Post-Texture Food for Post-Employment Laborers

Your Soylent journey continues today with the release of version 1.3. Our updated formula and smaller packaging lightens your load and reduces our environmental footprint. Learn more:
A photo posted by Soylent (@soylent) on Dec 11, 2014 at 10:07am PST

There are a few ways to look at Soylent’s reception of twenty million dollars in fresh venture capital from Andreessen Horowitz, among others. One of them is that it’s a savvy investment in the point at which the uniquely American desires for miracle-yet-often-wholly-unnatural health foods, extreme convenience, and utterly quantified life-hacking converge into a single slurry of painstakingly iterated gruel rich in vitamins, minerals, macronutrients, self-confidence, fiber, karma, and upvotes. Another, perhaps, is that these firms are wisely investing in an exciting new online community that just happens to be oriented around science-based food products.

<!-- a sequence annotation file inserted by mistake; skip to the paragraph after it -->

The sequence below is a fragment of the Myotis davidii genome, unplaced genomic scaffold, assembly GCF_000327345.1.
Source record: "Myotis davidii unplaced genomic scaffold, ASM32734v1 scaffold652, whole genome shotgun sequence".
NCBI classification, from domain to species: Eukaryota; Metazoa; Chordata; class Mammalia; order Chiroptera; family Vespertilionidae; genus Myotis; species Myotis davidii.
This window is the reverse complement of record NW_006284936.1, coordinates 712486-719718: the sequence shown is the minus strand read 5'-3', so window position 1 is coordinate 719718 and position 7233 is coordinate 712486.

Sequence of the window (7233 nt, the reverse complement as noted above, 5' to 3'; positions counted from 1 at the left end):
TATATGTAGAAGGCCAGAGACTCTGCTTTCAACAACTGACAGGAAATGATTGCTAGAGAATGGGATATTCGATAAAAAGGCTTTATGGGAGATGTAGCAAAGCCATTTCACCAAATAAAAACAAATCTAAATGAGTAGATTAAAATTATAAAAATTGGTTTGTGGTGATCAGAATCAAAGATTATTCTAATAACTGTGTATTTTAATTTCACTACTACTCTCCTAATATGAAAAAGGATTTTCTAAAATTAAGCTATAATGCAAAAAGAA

Yet another still — if one harbors the slightest shred of belief in the possibility of a vast unremitting conspiracy that is designed to hurtle civilization toward any of the less uncomfortable dystopias featured in science fiction of the last hundred years or so, the ones in which we are at least not dead and still conscious — is that the same people who have funded a broad expansion and re-structuring of a semi-permanent undermiddleclass of on-demand, quasi-employed, independent laborers — who have been fed to the maw of this new economy by the recession and stagnant wages in order to drive cars, pick up groceries, clean floorboards, write blog posts, and perform other tasks teetering close enough to automation to be relegated to a button in an app — are now also funding the development of nutritionally sound sustenance that can be afforded by even the least entrepreneurial UberX drivers and TaskRabbits. Especially as the research and development provided by this new venture capital allows the price of Soylent to fall toward zero from its already low price of three dollars per meal. (And who could go without mentioning that workers don’t even have to ever stop driving, shopping, or cleaning in order to drink Soylent whenever their brains determine that their bodies require nutrition?) Just thinking out loud.